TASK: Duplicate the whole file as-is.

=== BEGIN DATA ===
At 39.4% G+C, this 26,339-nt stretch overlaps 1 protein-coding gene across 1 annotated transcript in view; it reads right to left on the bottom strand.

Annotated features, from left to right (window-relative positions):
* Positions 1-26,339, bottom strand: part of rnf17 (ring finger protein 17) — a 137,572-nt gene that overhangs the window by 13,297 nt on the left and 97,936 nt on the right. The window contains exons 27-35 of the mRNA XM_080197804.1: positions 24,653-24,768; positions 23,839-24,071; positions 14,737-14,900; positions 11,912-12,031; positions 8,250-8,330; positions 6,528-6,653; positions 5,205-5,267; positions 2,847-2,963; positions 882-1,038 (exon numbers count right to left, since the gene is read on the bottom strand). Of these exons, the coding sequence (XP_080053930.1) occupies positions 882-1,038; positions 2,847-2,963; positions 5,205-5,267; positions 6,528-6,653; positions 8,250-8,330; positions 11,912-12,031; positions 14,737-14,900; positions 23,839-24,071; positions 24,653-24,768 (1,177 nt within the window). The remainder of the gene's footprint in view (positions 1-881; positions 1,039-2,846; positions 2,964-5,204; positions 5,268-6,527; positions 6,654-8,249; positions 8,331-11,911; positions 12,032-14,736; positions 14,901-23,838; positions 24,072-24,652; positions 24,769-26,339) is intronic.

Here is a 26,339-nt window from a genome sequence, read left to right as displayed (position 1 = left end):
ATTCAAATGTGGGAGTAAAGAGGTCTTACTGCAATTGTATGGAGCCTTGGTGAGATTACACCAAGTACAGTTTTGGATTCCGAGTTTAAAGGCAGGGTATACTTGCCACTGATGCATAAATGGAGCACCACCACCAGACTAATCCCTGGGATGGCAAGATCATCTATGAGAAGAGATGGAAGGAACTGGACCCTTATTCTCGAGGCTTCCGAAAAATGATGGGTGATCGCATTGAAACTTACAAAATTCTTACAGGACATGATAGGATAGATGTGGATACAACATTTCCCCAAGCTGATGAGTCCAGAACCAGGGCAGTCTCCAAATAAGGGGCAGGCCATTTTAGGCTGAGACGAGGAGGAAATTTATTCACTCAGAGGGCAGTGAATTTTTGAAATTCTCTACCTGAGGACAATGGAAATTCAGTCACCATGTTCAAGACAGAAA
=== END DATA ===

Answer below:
At 39.4% G+C, this 26,339-nt stretch overlaps 1 protein-coding gene across 1 annotated transcript in view; it reads right to left on the bottom strand.

Annotated features, from left to right (window-relative positions):
* Positions 1-26,339, bottom strand: part of rnf17 (ring finger protein 17) — a 137,572-nt gene that overhangs the window by 13,297 nt on the left and 97,936 nt on the right. The window contains exons 27-35 of the mRNA XM_080197804.1: positions 24,653-24,768; positions 23,839-24,071; positions 14,737-14,900; positions 11,912-12,031; positions 8,250-8,330; positions 6,528-6,653; positions 5,205-5,267; positions 2,847-2,963; positions 882-1,038 (exon numbers count right to left, since the gene is read on the bottom strand). Of these exons, the coding sequence (XP_080053930.1) occupies positions 882-1,038; positions 2,847-2,963; positions 5,205-5,267; positions 6,528-6,653; positions 8,250-8,330; positions 11,912-12,031; positions 14,737-14,900; positions 23,839-24,071; positions 24,653-24,768 (1,177 nt within the window). The remainder of the gene's footprint in view (positions 1-881; positions 1,039-2,846; positions 2,964-5,204; positions 5,268-6,527; positions 6,654-8,249; positions 8,331-11,911; positions 12,032-14,736; positions 14,901-23,838; positions 24,072-24,652; positions 24,769-26,339) is intronic.

Here is a 26,339-nt window from a genome sequence, read left to right as displayed (position 1 = left end):
ATTCAAATGTGGGAGTAAAGAGGTCTTACTGCAATTGTATGGAGCCTTGGTGAGATTACACCAAGTACAGTTTTGGATTCCGAGTTTAAAGGCAGGGTATACTTGCCACTGATGCATAAATGGAGCACCACCACCAGACTAATCCCTGGGATGGCAAGATCATCTATGAGAAGAGATGGAAGGAACTGGACCCTTATTCTCGAGGCTTCCGAAAAATGATGGGTGATCGCATTGAAACTTACAAAATTCTTACAGGACATGATAGGATAGATGTGGATACAACATTTCCCCAAGCTGATGAGTCCAGAACCAGGGCAGTCTCCAAATAAGGGGCAGGCCATTTTAGGCTGAGACGAGGAGGAAATTTATTCACTCAGAGGGCAGTGAATTTTTGAAATTCTCTACCTGAGGACAATGGAAATTCAGTCACCATGTTCAAGACAGAAA